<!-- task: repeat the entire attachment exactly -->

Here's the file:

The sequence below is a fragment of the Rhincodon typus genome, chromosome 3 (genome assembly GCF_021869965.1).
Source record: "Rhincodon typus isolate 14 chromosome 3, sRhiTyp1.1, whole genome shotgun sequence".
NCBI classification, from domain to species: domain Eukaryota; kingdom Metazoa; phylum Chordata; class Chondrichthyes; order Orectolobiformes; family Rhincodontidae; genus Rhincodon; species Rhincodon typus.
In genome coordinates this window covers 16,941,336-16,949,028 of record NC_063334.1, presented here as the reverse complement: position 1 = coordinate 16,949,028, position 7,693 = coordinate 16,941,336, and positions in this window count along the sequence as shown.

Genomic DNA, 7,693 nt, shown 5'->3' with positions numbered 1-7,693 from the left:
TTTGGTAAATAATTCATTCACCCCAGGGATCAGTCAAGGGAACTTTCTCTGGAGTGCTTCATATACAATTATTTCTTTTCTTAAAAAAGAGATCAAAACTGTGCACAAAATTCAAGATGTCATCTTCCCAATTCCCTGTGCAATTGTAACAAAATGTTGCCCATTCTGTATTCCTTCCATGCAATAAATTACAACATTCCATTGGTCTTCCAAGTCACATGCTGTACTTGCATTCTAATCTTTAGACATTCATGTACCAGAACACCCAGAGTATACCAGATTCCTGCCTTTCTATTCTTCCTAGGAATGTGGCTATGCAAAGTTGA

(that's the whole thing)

The sequence below is a fragment of the Rhincodon typus genome, chromosome 3 (genome assembly GCF_021869965.1).
Source record: "Rhincodon typus isolate 14 chromosome 3, sRhiTyp1.1, whole genome shotgun sequence".
NCBI classification, from domain to species: domain Eukaryota; kingdom Metazoa; phylum Chordata; class Chondrichthyes; order Orectolobiformes; family Rhincodontidae; genus Rhincodon; species Rhincodon typus.
In genome coordinates this window covers 16,941,336-16,949,028 of record NC_063334.1, presented here as the reverse complement: position 1 = coordinate 16,949,028, position 7,693 = coordinate 16,941,336, and positions in this window count along the sequence as shown.

Genomic DNA, 7,693 nt, shown 5'->3' with positions numbered 1-7,693 from the left:
TTTGGTAAATAATTCATTCACCCCAGGGATCAGTCAAGGGAACTTTCTCTGGAGTGCTTCATATACAATTATTTCTTTTCTTAAAAAAGAGATCAAAACTGTGCACAAAATTCAAGATGTCATCTTCCCAATTCCCTGTGCAATTGTAACAAAATGTTGCCCATTCTGTATTCCTTCCATGCAATAAATTACAACATTCCATTGGTCTTCCAAGTCACATGCTGTACTTGCATTCTAATCTTTAGACATTCATGTACCAGAACACCCAGAGTATACCAGATTCCTGCCTTTCTATTCTTCCTAGGAATGTGGCTATGCAAAGTTGA